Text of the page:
Indeed, I’d argue part of this binary, or this us vs. them attitude, can be traced back to the way that producers, especially theatre producers, have been portrayed culturally — even in theatre itself. You think about a musical like The Producers — on which Eric worked at the beginning of his career. The entire premise of the musical is about how Broadway producers are sheisters…just looking for the next way to make a buck, illegally or otherwise. No real sense of the art, and no real love for it either — just taking advantage of little old ladies for their wealth, and maybe sleeping with a beautiful secretary or two. While The Producers is obviously a comedy, and a show that can make me laugh like nothing else, I believe that stereotype, of the big, top-hat wearing, cigar-smoking (white, male) producer still holds water today. And while I enjoy a Sardi’s martini as much as the next gal, I believe contemporary commercial producing is, and can be, a lot more than that.

max bialystock
Nathan Lane immortalized theatrical producer, Max Bilaystock — of course after Zero Mostel. Known for his hat, pocket-watch, robe, humor, and, yes, greedy, illegal activity, Max is lovable, but nevertheless a stereotype that pervades on Broadway. Photo credit to Just Jared.

In fact, I think it’s to the theatre industry’s detriment that this stereotype, or binary, still exists. If the world of commercial producing is so shadowy and opaque, it creates the culture of gatekeeping which theatre people are constantly decrying. If young, bright-eyed theatre people — from all different backgrounds — don’t understand what it is that a producer does, or has a misconception about it, or sees producers as enemies to the artists themselves, it’s more than likely that he or she won’t give it a shot, even if they’re interested in “the business side of things.” They’ll throw up their hands and say, “Well, I’m not uber-wealthy, so how could I ever be a producer?” or “I’m not white or not male so how could I ever produce a show on Broadway?” Or they even might say, “I have no clue how any of this stuff works and I thought only, like, five people do it, so how could I possibly hope to be one of those five?” Ironically, that kind of thinking perpetuates the Broadway producer myth — as no new types of producers, coming from different backgrounds or with different connections to different communities, are encouraged to roll the dice and give it a shot.

And that, to me, is one of the biggest flaws in the system right now. As I say on the podcast, we can “diversify” our casts, companies, creative teams, bands, orchestras, all we want, but a crucial part of the mix will always be the money — and who secures it. If we do not work to get producers from all different backgrounds — especially, in my opinion, young producers — into the fold, any conversation about equity, or even the future of theatre, is incomplete.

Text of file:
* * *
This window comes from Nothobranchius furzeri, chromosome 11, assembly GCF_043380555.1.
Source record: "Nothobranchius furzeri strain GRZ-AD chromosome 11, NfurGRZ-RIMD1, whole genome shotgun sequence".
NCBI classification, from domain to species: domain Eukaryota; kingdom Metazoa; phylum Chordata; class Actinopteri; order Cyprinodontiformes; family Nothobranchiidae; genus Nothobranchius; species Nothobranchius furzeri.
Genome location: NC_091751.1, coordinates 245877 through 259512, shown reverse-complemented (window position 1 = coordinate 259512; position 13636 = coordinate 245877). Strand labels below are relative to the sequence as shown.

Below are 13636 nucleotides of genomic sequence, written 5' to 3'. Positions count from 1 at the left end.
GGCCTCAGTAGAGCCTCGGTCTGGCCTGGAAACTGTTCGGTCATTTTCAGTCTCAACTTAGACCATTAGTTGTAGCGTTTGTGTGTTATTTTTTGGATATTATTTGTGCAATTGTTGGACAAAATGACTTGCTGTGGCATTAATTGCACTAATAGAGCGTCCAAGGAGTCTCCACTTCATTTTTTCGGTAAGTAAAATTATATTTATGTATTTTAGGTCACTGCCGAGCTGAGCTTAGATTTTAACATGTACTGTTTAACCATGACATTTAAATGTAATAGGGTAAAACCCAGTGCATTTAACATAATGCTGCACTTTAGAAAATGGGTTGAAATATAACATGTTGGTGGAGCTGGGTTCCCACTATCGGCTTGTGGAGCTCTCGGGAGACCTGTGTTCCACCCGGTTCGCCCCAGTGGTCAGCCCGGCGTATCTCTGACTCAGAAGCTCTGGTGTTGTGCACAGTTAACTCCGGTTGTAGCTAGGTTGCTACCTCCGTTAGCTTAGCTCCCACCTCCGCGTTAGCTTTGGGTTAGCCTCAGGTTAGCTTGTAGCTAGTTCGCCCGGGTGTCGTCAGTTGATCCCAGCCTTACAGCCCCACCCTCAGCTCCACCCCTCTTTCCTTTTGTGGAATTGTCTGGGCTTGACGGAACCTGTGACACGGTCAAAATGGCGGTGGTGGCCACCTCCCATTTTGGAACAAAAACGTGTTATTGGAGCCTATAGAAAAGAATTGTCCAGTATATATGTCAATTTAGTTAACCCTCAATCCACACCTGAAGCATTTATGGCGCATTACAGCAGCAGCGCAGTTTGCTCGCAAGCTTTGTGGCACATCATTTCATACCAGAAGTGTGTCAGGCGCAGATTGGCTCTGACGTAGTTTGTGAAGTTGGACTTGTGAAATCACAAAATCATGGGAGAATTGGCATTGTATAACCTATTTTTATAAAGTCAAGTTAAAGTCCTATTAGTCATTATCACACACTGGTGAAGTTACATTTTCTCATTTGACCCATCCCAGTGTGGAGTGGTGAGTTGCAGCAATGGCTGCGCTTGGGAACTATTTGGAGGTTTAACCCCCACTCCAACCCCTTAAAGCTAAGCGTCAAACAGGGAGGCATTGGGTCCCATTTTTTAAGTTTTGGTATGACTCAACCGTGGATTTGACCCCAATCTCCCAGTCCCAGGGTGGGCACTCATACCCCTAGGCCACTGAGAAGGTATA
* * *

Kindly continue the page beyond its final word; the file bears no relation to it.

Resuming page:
And as Eric says on the podcast — this should be the most exciting time, potentially in theatre history, for young, ambitious producers or theatre artists of all kinds. “This pandemic has changed everything,” Eric says on the podcast. “If I were a young person right now, if I was any person right now, I think now is the most exciting time to be in the arts in the last 50 years. No one knows what they’re doing. It has leveled the playing field.”

Eric described this phenomenon when I asked him what he was hopeful about when it came to theatre today. I feel like most arts columnists — myself included — spend a great deal of time these days writing about problems and challenges, with a mostly dire outlook. And, not to say that things aren’t dire, but, partially because of how challenging the moment is, and the fact that, as Eric says on the podcast, “no one knows what they’re doing [anymore]” — so-called theatrical “rules” are being broken left and right, and a great deal of protocol or industry understandings have gone out the window — it’s an exciting moment for change, especially coming from young people. As I wrote about two weeks ago, I think we’re seeing a moment where young, ambitious artists are taking the temperature of the room, seeing which way the wind blows, throwing up their hands, and saying — I’m going to do what I’ve always wanted to do, regardless of industry protocol or what people say. Whether that’s putting on a clown show, a rough and ready showcase code version of your friend’s play, or that version of Paradise Lost you’ve been thinking about since college (all things friends of mine are actively doing by the way), we’re in a moment where kind of anything goes, and if it’s good, and if there’s an audience, you will be successful, no matter who you are.